Working in a collaborative capacity, we initially establish a treatment plan that encompasses your needs. We then define more clearly what you hope to accomplish, and how I may help you achieve your goals. The work of therapy follows, during which time we explore your issues, feelings, behaviors, thoughts, relationships – whatever we need to address to help you reach your goals. Once you achieve your goals and determine that the changes you experience are not transient but truly lasting, we explore options regarding treatment termination, the process of ending your therapy.
Whether parents initiate therapy for their children or children request therapy on their own, the parents play a pivotal role in their children’s treatment. From the start, parents provide critical background information and insights in the Intake session. During this introductory session the psychologist will formulate a working treatment plan. The initial phase of treatment may include a classroom observation, consultation with teachers or other professionals involved with the child, a few individual sessions with the child, family sessions including the child, completion of psychological surveys by parents and/or teachers, or formal assessment using standardized test materials. Following the initial phase of treatment, the parents meet with the psychologist to discuss her impressions and recommendations. If the psychologist recommends therapy, she will discuss goal(s) of therapy and methods of attaining these goals. If the psychologist does not recommend therapy, she may propose alternative modalities of treatment such as a neurological consultation, and she may recommend following up with the psychologist in a proscribed period of time, such as four to eight weeks. Ongoing and regular contact with parents remains crucial to successful treatment outcome, as parents provide important support for therapeutic endeavors and interventions.
Young people between puberty and roughly 20 or more years of age constitute the adolescent phase of development. This exciting but often very stressful life phase presents unique challenges to the individual … and also to his/her psychologist. Cast somewhere in the vast wasteland between childhood and adulthood, the teenager vacillates between dependence and independence in the quest of his/her own unique identity. Adolescents frequently have difficulty understanding themselves, and so do their parents! Therapy can play a vital role in this crucial time in development by fostering an environment in which a young person can safely explore personal issues without fear of judgment or condemnation by parents. Parental involvement in therapy shifts from full involvement for younger children, to minimal involvement with older adolescents. Guided by the psychologist, the adolescent in therapy can grow to become more self-aware, mature, confident, insightful and communicative with parents, peers, and others.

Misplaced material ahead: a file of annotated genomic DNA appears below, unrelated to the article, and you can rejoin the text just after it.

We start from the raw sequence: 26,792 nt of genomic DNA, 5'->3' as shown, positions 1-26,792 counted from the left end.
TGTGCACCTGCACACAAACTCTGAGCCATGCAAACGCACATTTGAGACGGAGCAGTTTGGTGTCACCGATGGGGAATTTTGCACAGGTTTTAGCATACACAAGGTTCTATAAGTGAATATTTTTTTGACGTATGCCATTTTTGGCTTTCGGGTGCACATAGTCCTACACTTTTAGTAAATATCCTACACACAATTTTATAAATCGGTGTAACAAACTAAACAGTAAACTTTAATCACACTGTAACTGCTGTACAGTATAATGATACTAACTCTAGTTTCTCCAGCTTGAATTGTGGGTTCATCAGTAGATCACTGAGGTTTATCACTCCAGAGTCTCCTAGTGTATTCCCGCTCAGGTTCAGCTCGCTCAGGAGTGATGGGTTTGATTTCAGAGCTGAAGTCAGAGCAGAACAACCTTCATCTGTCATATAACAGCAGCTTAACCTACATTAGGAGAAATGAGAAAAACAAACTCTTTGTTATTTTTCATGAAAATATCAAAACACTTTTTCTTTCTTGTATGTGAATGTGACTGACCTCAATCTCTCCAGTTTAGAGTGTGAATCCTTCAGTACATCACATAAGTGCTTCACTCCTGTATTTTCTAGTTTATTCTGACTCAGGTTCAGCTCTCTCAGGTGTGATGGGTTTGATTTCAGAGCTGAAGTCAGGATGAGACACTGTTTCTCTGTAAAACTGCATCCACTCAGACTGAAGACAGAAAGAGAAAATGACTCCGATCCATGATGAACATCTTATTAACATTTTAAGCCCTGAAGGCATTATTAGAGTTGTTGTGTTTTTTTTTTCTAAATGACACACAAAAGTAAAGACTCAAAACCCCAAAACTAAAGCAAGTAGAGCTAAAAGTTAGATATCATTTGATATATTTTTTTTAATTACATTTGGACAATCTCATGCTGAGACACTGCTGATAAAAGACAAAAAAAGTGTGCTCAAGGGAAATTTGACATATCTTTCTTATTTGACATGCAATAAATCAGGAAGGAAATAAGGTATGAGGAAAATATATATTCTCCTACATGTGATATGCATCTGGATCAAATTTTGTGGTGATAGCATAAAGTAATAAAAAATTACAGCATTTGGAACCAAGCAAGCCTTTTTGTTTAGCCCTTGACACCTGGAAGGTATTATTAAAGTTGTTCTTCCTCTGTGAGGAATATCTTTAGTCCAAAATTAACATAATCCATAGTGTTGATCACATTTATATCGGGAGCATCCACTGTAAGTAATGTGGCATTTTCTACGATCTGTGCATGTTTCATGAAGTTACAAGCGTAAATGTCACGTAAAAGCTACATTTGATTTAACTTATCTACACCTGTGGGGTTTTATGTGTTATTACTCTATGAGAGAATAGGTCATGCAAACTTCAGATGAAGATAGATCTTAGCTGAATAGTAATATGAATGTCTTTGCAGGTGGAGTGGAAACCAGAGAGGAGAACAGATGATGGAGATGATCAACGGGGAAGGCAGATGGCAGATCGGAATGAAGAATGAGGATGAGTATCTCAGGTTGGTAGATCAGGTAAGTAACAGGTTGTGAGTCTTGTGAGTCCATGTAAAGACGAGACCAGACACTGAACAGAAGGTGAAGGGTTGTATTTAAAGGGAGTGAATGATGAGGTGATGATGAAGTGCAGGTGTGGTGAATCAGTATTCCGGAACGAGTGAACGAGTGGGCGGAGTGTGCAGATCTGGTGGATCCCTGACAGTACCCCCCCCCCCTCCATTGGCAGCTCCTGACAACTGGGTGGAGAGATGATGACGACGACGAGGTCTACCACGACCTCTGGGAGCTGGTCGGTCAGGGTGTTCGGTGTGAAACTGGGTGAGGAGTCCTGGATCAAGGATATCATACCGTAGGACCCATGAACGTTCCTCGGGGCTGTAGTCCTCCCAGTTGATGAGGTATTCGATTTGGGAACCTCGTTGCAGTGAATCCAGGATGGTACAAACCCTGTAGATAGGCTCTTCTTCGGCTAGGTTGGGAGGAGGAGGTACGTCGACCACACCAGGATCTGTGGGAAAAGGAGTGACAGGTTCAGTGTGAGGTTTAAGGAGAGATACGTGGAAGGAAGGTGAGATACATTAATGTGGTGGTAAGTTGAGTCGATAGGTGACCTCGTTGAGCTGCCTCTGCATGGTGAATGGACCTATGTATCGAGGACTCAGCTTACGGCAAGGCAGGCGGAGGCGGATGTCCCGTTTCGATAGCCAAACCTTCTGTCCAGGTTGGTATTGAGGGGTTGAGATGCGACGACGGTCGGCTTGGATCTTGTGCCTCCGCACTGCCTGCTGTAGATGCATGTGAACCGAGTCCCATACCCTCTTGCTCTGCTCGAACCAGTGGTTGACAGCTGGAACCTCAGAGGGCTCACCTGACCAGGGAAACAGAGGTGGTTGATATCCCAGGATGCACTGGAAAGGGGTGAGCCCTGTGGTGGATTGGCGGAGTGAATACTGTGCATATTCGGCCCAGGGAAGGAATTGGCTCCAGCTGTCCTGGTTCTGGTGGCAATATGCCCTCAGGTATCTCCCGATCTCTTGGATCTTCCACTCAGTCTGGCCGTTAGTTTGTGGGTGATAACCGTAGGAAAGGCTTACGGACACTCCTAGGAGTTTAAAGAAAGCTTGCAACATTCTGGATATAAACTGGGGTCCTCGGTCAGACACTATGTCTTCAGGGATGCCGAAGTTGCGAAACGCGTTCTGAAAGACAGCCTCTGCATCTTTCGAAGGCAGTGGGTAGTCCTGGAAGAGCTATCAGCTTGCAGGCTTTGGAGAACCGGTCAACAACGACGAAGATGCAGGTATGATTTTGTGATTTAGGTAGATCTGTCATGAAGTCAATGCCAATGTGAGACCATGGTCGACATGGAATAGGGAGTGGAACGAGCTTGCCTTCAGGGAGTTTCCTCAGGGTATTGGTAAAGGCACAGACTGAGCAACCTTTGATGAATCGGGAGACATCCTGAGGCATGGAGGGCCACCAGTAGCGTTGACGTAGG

An exciting alternative to individual psychotherapy, group therapy introduces a safe therapeutic setting to a unique set of individuals who have similar treatment goals. Working together in a group, participants benefit from the therapeutic interventions and recommendations of the psychologist, but participants also benefit from the insights and life experience available from other group members. Being in a group can be more powerful than individual therapy and can also be more lively and mutually supportive, allowing for group members to connect with one another in a close therapeutic bond.
Sometimes a person’s emotional issues interfere with the life of the family, not just the individual. One person may be the “identified patient” within the family, or the whole family system may require therapeutic intervention. Family therapy provides the vehicle for the family to address its issues among family members. Working together as one unit, family members can challenge each other, and can also support one another when appropriate.
When the relationship existing for a couple becomes strained, couples’ therapy offers solutions to the individuals who make up that couple. In couples’ therapy, it is not two individuals seeking therapy that defines treatment; rather it is the relationship itself that is the subject of the therapy. Matters such as communication, respect, boundaries, control, and independence are frequent topics in couples’ therapy. Other issues might include effective expression of anger, working through infidelity, co-parenting children, and contemplating separation and divorce.